College repairs from May 31 tornado done

Last year’s May 31 tornado damaged areas of the OCCC campus badly enough that the college closed for 10 days. One year later, Vice President of Business and Finance John Boyd said the campus has recovered.

He predicts the total cost to the college will be about $12,500, after insurance and disaster aid is paid.

“It was primarily the areas of the Main Building that were impacted,” Boyd said. “The roof was stripped off from wind damage and then we had some areas in the Social Science Center … . There was some … glass that was blown out in the Transportation Technology Center.

“The major impact was in the Transportation Technology Center, the Main Building area and the Social Science Center,” he said.

Boyd said much of the damage was a result of high winds blowing off areas of the roof, resulting in extensive water damage. Insurance will reimburse the college for most of the costs.

“We’ve spent about $2,945,000 [on repairs],” he said. “We had damage of a little over $3.2 million, [which] was the estimated loss claim that we filed. Up to this point we’ve spent about $2.9 million and, of course, all but $100,000 will be reimbursed through insurance, because we have a $100,000 deductible.

“We’re insured through State Risk Management, through the state of Oklahoma … so we’re under that umbrella of coverage that we pay for out of our budget to State Risk Management, then State Risk Management purchases the insurance through various insurance carriers.”

Boyd said the Federal Emergency Management Agency and Oklahoma Emergency Management will cover most of the deductible.

“We also got the Emergency Management involved because this was a statewide disaster. It was a federally declared emergency, so that’s where FEMA kicked in,” he said.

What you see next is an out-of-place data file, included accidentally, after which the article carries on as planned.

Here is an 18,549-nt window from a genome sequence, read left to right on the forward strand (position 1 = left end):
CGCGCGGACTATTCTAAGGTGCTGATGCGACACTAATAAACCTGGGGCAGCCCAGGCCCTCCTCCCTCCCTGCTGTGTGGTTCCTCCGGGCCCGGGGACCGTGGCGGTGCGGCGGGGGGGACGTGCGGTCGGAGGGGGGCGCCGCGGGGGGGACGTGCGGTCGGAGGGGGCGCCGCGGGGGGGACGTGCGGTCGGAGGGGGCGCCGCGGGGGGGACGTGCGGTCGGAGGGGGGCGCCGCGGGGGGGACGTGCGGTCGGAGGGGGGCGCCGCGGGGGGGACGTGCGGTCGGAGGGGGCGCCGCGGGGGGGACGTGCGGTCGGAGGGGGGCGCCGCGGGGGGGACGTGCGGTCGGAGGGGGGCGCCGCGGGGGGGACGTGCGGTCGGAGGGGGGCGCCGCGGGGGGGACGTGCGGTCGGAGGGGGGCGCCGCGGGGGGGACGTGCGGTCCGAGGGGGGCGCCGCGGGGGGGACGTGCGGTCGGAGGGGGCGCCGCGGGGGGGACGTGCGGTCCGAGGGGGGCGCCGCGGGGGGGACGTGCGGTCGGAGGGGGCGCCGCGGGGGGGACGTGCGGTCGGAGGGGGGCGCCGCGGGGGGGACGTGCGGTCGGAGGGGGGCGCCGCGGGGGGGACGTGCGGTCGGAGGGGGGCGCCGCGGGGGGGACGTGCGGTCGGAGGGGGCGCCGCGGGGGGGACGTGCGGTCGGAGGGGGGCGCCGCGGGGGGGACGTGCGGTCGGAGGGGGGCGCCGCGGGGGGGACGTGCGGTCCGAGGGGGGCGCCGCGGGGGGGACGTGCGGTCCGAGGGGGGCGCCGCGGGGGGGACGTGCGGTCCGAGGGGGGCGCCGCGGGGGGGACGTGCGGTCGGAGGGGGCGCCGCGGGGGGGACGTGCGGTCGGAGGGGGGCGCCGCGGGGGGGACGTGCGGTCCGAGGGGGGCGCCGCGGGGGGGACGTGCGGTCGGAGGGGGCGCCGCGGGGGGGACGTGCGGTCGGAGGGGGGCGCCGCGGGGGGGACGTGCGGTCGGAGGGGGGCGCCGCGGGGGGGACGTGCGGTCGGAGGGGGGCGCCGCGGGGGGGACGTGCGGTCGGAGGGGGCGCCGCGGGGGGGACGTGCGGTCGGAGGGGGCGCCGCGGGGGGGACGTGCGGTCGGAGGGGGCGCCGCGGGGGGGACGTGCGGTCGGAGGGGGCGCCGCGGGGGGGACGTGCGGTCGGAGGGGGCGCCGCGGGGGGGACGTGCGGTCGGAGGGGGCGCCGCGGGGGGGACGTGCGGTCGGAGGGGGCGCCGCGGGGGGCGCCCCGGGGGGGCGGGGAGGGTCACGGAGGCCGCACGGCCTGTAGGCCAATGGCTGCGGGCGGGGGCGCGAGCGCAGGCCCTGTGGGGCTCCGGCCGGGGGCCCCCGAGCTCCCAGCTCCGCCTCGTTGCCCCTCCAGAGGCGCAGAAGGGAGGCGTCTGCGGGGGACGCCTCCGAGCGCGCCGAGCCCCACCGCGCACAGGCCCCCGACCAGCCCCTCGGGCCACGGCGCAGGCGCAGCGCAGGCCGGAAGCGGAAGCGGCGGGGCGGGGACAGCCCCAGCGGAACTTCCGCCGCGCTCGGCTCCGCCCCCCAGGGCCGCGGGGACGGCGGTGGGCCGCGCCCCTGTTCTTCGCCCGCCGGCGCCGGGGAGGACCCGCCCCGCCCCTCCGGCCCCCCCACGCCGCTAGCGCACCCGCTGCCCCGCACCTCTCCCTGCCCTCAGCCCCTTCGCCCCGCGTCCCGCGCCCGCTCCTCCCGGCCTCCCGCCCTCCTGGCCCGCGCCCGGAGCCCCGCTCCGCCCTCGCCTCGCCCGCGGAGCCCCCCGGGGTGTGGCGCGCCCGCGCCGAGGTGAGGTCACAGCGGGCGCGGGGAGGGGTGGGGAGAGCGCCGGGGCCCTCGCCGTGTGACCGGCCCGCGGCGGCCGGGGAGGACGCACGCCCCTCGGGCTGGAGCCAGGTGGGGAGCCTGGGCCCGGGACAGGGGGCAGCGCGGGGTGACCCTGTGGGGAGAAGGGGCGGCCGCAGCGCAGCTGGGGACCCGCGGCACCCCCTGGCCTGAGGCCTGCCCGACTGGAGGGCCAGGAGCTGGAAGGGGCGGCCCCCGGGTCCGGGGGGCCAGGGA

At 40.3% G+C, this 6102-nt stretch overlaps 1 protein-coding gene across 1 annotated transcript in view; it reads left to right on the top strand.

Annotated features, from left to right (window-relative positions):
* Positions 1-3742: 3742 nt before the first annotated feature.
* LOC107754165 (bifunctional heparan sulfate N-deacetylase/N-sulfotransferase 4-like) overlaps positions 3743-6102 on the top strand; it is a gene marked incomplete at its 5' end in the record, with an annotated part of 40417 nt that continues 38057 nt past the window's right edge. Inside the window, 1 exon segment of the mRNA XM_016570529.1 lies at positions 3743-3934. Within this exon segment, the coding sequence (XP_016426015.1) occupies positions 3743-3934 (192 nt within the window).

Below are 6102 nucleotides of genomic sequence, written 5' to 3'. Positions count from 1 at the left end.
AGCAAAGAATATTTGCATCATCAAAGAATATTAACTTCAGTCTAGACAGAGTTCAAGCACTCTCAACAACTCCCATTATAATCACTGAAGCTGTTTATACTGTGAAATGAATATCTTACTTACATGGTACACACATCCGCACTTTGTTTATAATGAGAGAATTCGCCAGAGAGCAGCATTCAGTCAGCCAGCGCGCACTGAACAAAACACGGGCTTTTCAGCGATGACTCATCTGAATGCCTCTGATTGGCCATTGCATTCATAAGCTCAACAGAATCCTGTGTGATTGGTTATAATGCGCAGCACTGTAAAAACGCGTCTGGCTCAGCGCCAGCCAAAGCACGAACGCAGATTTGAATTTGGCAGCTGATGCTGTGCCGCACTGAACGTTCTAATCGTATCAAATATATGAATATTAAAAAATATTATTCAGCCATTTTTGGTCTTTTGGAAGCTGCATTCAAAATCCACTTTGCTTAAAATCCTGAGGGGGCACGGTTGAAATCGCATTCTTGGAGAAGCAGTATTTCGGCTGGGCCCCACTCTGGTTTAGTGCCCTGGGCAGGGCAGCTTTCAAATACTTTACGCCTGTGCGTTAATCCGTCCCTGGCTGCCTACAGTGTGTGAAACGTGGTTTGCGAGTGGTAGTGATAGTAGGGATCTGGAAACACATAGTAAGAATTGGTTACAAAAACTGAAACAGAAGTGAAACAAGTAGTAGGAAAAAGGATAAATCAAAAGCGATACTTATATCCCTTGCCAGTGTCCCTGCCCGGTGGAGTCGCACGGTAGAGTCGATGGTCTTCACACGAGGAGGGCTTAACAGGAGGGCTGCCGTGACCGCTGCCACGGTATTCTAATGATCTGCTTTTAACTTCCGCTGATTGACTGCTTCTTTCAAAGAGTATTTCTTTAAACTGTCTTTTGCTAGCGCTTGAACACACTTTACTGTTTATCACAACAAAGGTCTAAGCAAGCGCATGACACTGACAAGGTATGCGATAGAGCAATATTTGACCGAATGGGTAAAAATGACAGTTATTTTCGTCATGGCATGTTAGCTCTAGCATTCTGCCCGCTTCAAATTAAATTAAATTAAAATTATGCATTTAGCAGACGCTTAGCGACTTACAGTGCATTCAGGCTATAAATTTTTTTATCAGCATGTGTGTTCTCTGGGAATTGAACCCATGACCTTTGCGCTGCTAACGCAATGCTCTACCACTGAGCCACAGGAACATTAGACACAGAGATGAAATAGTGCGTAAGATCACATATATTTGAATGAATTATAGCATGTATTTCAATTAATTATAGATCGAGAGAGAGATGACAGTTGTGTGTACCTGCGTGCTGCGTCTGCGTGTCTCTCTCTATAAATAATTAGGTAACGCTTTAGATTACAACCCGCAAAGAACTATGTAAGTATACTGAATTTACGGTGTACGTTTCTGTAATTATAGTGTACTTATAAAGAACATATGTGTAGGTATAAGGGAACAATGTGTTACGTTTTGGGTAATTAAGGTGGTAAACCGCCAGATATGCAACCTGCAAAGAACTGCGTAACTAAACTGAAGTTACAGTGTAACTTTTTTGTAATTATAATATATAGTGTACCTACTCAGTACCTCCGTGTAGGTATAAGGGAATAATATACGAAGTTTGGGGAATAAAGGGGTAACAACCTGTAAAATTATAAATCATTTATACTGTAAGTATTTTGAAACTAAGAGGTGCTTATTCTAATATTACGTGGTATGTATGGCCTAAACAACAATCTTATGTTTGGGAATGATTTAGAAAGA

“Out of that $100,000 deductible … FEMA [will] pay 75 percent of that deductible, so we receive $75,000 from FEMA,” he said. “[We received] another 12.5 percent from Oklahoma Emergency Management, so all in all … the college should only be out of pocket $12,500 for all of the damage.”

Though the tornado hit a year ago, Boyd said, it has taken much time and effort to repair all of the damages.

“We just finished … replacing all of the roofs during spring break and we’re just now in the final processes of installing the [emergency call box phones] that were destroyed by the storms, so I think it’s safe to say it took about a year.”

Boyd said he is happy with the repairs that have been made to the campus.

“[The affected facilities] are fully functional, fully operational and the damage has all been repaired,” he said. “We’re back to where we were.”

Boyd said the he feels the college is now better prepared to deal with severe weather.

“We do drills every year … so I think we adequately prepare for severe weather,” he said. “Certainly, we are better prepared for a major disaster than [what] we were.

To see photos of the past damage and what the areas look like now, turn to page 6.

For additional stories about the May 31 damage, visit the Pioneer Online at

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